A- Showbiz documentary
Directed by Max Lewcowicz
The documentary Fiddler: A Miracle of Miracles argues that 1964’s Broadway sensation, Fiddler on the Roof, is more than just a musical. It suggests that, by following three sisters who chose their own husbands rather than accepting their father’s choices, it’s a feminist play well ahead of its time.
Of course, one could argue that by 1964, arranged marriages were no longer acceptable in societies where people have access to Broadway musicals. Besides, the whole story is from the father’s point of view, even though that father’s point of view changes considerably over the play.
Max Lewcowicz’s documentary argues that the father and main character, Tevye, is an unusually complex character to carry a Broadway musical. The play deals with issues rarely found in that extremely light form of entertainment (the only exception I can think of is West Side Story). How many musicals close their first act with a pogrom (if you don’t know the word, look it up). Or a father singing goodbye to a daughter he knows he will never see again.
To emphasize the complexity of the characters and story, Lewcowicz’s documentary shows us clips from some very different productions. Aside from the English language productions and the 1971 feature film, we see the story and songs in Yiddish, Thai, and Japanese (with English subtitles, of course). Some old television clips and rehearsal videos show members of the original cast.
The clips from the Asian productions make a point: This play isn’t just for Jews, or even white Americans. One of the earliest productions was at a New York City public school, with a primarily black and Puerto Rican cast. I’m sad to say that many New York Jews found the concept distasteful.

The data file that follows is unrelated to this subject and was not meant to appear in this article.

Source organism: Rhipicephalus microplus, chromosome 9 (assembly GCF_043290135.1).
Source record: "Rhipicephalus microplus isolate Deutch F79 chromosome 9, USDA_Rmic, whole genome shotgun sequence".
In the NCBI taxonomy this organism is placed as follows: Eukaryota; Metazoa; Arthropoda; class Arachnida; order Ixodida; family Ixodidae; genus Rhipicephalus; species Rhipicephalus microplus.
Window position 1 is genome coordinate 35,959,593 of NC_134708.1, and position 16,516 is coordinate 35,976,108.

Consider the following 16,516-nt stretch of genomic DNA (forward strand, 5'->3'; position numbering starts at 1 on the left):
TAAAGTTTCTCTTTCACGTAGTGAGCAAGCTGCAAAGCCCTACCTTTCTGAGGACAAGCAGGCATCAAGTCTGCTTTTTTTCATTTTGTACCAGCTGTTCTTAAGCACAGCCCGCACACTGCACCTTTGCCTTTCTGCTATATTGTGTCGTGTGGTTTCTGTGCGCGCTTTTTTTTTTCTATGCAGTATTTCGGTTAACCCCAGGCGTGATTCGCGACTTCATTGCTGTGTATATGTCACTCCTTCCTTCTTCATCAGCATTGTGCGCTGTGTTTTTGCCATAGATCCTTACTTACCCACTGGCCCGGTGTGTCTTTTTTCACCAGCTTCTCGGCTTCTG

According to the documentary, this story of marriages, poverty, and rebellion is universal. In one story told in the documentary, a Japanese woman asked how Americans could understand such a Japanese story. Lin-Manuel Miranda tells and shows us a performance of the song To Life at his wedding. This was before Hamilton made him famous, and people watching it on YouTube assumed that this Puerto Rican celebration was a Jewish wedding.
Of course, Fiddler tells us how the musical came to be. We learn how Joseph Stein shaped Shalom Aleichem’s Tevye stories into a single play, and how Jerry Bock and Sheldon Harnick created the songs. The original Tevye, Zero Mostel, hated director/choreographer Jerome Robbins for political reasons (Mostel was blacklisted; Robbins named names). The first out-of-town tryouts were a disaster, but Robbins whipped the show into shape.
Lewcowicz found a way to make Fiddler on the Roof important today. At the end of the play, the characters become refugees. The story connects with our country and how we’re treating our 21st-century immigrants.
But for the most part, Fiddler: A Miracle of Miracles made me want to see a stage production of Fiddler on the Roof. I’d also like to revisit the movie, and maybe buy the album.